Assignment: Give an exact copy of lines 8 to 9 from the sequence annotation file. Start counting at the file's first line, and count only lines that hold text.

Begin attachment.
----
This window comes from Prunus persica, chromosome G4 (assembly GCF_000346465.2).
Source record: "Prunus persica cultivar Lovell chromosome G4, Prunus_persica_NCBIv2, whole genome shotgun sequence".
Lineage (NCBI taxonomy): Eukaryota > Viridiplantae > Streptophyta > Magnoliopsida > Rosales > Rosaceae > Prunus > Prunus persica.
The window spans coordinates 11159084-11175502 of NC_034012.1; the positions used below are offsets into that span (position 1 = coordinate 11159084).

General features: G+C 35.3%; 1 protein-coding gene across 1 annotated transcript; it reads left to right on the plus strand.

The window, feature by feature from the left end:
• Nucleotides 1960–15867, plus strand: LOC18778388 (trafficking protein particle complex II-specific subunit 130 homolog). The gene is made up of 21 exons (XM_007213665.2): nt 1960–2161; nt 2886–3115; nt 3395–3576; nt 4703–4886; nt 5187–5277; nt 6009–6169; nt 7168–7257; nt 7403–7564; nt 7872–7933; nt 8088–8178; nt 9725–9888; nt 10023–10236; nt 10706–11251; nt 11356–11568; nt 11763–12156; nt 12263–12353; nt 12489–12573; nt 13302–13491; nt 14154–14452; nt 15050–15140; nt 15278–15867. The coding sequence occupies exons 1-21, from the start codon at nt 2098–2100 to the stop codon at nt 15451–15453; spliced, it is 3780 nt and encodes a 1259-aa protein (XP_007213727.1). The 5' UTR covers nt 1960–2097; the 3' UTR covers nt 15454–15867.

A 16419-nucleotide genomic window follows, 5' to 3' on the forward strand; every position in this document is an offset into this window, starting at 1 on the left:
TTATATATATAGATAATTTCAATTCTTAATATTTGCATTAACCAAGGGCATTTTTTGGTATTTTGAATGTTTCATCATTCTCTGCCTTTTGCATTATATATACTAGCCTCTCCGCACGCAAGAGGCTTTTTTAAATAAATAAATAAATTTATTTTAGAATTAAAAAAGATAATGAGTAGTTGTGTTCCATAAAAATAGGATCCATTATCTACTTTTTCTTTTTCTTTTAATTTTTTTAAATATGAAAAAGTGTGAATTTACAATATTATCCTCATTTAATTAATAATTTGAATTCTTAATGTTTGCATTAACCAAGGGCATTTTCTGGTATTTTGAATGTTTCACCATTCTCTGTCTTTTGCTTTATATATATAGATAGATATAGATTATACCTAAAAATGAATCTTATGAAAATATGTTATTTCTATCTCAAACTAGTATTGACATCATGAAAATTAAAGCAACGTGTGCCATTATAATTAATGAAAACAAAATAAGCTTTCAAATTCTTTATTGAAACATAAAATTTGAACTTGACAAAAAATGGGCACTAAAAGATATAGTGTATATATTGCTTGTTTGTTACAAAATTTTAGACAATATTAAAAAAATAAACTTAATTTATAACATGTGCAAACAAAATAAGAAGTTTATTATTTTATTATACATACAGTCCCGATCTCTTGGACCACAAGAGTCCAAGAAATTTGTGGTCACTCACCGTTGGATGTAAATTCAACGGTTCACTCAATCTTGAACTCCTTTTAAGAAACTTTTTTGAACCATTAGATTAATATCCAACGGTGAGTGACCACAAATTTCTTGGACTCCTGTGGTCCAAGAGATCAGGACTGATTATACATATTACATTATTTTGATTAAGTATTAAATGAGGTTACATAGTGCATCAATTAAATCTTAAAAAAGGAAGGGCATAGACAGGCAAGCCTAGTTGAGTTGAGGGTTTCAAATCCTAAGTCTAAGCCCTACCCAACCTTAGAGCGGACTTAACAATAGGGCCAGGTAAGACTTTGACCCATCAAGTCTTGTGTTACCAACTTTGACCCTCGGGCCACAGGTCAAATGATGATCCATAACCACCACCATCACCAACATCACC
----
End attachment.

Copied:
A 16419-nucleotide genomic window follows, 5' to 3' on the forward strand; every position in this document is an offset into this window, starting at 1 on the left:
TTATATATATAGATAATTTCAATTCTTAATATTTGCATTAACCAAGGGCATTTTTTGGTATTTTGAATGTTTCATCATTCTCTGCCTTTTGCATTATATATACTAGCCTCTCCGCACGCAAGAGGCTTTTTTAAATAAATAAATAAATTTATTTTAGAATTAAAAAAGATAATGAGTAGTTGTGTTCCATAAAAATAGGATCCATTATCTACTTTTTCTTTTTCTTTTAATTTTTTTAAATATGAAAAAGTGTGAATTTACAATATTATCCTCATTTAATTAATAATTTGAATTCTTAATGTTTGCATTAACCAAGGGCATTTTCTGGTATTTTGAATGTTTCACCATTCTCTGTCTTTTGCTTTATATATATAGATAGATATAGATTATACCTAAAAATGAATCTTATGAAAATATGTTATTTCTATCTCAAACTAGTATTGACATCATGAAAATTAAAGCAACGTGTGCCATTATAATTAATGAAAACAAAATAAGCTTTCAAATTCTTTATTGAAACATAAAATTTGAACTTGACAAAAAATGGGCACTAAAAGATATAGTGTATATATTGCTTGTTTGTTACAAAATTTTAGACAATATTAAAAAAATAAACTTAATTTATAACATGTGCAAACAAAATAAGAAGTTTATTATTTTATTATACATACAGTCCCGATCTCTTGGACCACAAGAGTCCAAGAAATTTGTGGTCACTCACCGTTGGATGTAAATTCAACGGTTCACTCAATCTTGAACTCCTTTTAAGAAACTTTTTTGAACCATTAGATTAATATCCAACGGTGAGTGACCACAAATTTCTTGGACTCCTGTGGTCCAAGAGATCAGGACTGATTATACATATTACATTATTTTGATTAAGTATTAAATGAGGTTACATAGTGCATCAATTAAATCTTAAAAAAGGAAGGGCATAGACAGGCAAGCCTAGTTGAGTTGAGGGTTTCAAATCCTAAGTCTAAGCCCTACCCAACCTTAGAGCGGACTTAACAATAGGGCCAGGTAAGACTTTGACCCATCAAGTCTTGTGTTACCAACTTTGACCCTCGGGCCACAGGTCAAATGATGATCCATAACCACCACCATCACCAACATCACC